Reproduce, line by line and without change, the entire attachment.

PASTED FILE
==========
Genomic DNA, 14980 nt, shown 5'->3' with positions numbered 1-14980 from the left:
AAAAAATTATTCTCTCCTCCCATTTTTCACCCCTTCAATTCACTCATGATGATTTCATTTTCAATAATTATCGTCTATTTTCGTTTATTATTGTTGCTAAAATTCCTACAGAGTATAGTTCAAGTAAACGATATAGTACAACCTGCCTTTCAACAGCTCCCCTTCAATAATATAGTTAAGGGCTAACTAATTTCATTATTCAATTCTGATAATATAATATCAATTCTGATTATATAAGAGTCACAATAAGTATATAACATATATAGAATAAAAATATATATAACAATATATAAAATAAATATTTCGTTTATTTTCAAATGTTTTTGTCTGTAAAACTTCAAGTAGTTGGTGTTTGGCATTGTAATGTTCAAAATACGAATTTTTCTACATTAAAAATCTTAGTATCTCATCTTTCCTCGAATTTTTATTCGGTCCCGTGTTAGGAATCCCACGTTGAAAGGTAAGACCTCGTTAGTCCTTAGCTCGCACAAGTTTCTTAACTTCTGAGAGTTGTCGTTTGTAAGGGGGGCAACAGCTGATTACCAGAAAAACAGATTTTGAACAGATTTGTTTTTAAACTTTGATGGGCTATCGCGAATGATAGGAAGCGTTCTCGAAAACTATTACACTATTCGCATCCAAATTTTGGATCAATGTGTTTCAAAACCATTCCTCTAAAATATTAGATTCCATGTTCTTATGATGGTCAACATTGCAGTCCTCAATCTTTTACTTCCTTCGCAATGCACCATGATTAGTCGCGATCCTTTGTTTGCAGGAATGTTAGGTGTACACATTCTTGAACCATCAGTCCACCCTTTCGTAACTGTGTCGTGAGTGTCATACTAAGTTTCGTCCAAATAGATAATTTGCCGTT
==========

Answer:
Genomic DNA, 14980 nt, shown 5'->3' with positions numbered 1-14980 from the left:
AAAAAATTATTCTCTCCTCCCATTTTTCACCCCTTCAATTCACTCATGATGATTTCATTTTCAATAATTATCGTCTATTTTCGTTTATTATTGTTGCTAAAATTCCTACAGAGTATAGTTCAAGTAAACGATATAGTACAACCTGCCTTTCAACAGCTCCCCTTCAATAATATAGTTAAGGGCTAACTAATTTCATTATTCAATTCTGATAATATAATATCAATTCTGATTATATAAGAGTCACAATAAGTATATAACATATATAGAATAAAAATATATATAACAATATATAAAATAAATATTTCGTTTATTTTCAAATGTTTTTGTCTGTAAAACTTCAAGTAGTTGGTGTTTGGCATTGTAATGTTCAAAATACGAATTTTTCTACATTAAAAATCTTAGTATCTCATCTTTCCTCGAATTTTTATTCGGTCCCGTGTTAGGAATCCCACGTTGAAAGGTAAGACCTCGTTAGTCCTTAGCTCGCACAAGTTTCTTAACTTCTGAGAGTTGTCGTTTGTAAGGGGGGCAACAGCTGATTACCAGAAAAACAGATTTTGAACAGATTTGTTTTTAAACTTTGATGGGCTATCGCGAATGATAGGAAGCGTTCTCGAAAACTATTACACTATTCGCATCCAAATTTTGGATCAATGTGTTTCAAAACCATTCCTCTAAAATATTAGATTCCATGTTCTTATGATGGTCAACATTGCAGTCCTCAATCTTTTACTTCCTTCGCAATGCACCATGATTAGTCGCGATCCTTTGTTTGCAGGAATGTTAGGTGTACACATTCTTGAACCATCAGTCCACCCTTTCGTAACTGTGTCGTGAGTGTCATACTAAGTTTCGTCCAAATAGATAATTTGCCGTT